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Monitoring MongoDB usage in your Java app

March 17, 2016 by Ivo Mägi Filed under: Monitoring Product Updates

The foundation of our monitoring solution has been the promise to track down performance problems to the actual root cause. We are glad to announce that the set of root causes we are capable of detecting now includes the most popular noSQL database MongoDB.

To detect expensive calls to a MongoDB instance, Plumbr monitors DBCollection and MongoCollection interface methods such as find() and findAndModify(). When a call via such an API starts affecting the end user experience, the operation is listed as a root cause exposing the MongoDB operation called along with the call stack from the thread executing the operation.

The exposed information would for example be exposed via the list of root causes detected by Plumbr. In the following example, Plumbr has monitored the application and detected eight different MongoDB operations to be the root cause for poor user experience. The total number of user transactions impacted has been 2,774:

MongoDB slow operations

As you can notice from above, the list of most expensive MongoDB operations is prioritized by the impact, measured in number of times end users were suffering from this particular operation. As Plumbr groups expensive operations triggered by the same root cause together, we can rank the expensive operations based on the number of times a specific operation has caused poor user experience.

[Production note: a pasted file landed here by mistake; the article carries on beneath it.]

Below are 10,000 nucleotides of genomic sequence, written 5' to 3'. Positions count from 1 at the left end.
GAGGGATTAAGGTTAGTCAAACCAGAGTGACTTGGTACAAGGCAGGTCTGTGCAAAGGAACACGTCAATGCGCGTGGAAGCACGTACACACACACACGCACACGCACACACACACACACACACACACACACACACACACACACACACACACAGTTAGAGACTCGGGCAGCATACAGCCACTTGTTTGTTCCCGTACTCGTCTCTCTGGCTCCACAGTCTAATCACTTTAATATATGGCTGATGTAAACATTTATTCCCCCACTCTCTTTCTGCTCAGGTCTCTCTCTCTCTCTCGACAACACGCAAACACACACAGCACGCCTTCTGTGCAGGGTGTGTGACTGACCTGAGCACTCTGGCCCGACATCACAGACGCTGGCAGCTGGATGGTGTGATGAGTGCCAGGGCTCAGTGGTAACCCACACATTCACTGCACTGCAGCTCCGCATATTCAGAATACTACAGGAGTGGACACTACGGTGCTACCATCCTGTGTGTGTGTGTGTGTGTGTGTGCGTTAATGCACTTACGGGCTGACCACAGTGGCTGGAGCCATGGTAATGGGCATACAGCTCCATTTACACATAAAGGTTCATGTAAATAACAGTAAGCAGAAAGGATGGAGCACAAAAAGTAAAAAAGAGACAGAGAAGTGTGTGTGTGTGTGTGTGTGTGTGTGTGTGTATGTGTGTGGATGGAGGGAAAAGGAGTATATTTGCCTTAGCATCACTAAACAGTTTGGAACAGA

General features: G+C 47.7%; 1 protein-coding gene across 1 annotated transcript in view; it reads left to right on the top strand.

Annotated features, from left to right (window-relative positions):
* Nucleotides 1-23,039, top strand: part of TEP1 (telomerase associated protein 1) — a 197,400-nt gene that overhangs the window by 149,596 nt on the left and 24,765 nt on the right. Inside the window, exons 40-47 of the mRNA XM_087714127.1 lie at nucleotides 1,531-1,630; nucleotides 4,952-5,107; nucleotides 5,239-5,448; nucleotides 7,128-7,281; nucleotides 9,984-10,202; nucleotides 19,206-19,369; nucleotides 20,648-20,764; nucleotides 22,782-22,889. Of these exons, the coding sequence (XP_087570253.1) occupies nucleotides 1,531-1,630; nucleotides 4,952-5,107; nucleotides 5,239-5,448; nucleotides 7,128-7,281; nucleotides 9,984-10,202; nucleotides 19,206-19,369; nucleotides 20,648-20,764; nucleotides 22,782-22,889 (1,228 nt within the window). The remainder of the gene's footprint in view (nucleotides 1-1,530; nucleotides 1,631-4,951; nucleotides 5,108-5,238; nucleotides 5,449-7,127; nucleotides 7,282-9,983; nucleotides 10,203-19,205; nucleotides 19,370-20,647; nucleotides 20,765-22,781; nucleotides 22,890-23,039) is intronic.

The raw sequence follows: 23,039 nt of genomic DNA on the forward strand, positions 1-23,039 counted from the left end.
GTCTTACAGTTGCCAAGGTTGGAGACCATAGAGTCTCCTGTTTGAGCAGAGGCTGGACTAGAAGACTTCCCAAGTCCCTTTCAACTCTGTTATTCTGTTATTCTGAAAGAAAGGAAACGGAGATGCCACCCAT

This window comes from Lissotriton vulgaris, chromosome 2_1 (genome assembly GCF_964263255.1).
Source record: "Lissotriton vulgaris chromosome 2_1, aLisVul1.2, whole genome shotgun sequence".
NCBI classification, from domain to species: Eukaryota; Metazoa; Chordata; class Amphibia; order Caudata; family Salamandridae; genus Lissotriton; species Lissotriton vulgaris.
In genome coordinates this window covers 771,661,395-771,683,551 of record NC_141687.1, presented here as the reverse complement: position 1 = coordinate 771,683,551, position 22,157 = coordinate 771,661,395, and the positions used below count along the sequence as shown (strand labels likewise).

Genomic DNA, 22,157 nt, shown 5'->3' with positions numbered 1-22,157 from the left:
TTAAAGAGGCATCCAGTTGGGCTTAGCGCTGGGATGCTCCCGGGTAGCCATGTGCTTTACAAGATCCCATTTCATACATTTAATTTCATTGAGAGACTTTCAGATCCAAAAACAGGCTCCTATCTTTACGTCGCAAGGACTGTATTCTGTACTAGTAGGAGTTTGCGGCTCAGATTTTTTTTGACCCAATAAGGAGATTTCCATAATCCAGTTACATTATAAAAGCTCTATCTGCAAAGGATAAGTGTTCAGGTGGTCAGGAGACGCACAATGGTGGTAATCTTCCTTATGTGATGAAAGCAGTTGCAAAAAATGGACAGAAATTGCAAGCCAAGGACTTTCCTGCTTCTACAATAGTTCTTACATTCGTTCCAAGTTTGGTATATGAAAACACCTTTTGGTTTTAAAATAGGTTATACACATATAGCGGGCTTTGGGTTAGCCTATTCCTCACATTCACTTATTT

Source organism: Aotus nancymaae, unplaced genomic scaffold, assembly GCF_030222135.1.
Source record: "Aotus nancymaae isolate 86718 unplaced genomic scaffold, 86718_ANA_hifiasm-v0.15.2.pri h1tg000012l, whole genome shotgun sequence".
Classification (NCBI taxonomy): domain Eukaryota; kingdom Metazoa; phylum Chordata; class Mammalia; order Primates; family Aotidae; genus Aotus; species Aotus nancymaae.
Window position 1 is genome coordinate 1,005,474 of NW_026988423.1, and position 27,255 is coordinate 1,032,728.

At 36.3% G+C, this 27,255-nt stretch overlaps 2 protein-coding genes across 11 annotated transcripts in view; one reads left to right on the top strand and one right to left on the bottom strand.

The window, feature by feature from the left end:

Zooming in to a specific root cause, you are exposed to the following:

  • Which end-user facing services in the application were impacted?
  • How bad was it, exposed via latency distribution of the particular operation
  • What were the parameters to the MongoDB operation executed
  • Where in the Java code was the call executed, zoomed in to the single line.

Java monitoring MongoDB

Supporting MongoDB is just one of the news we are happy to share with you soon. We are adding different root cause types detected on monthly basis, so stay tuned for more. As a hint, we have the support for Lucene indexes and filesystem I/O to be announced soon. So far, just go and grab your free trial and start exposing the way your MongoDB integrations work!

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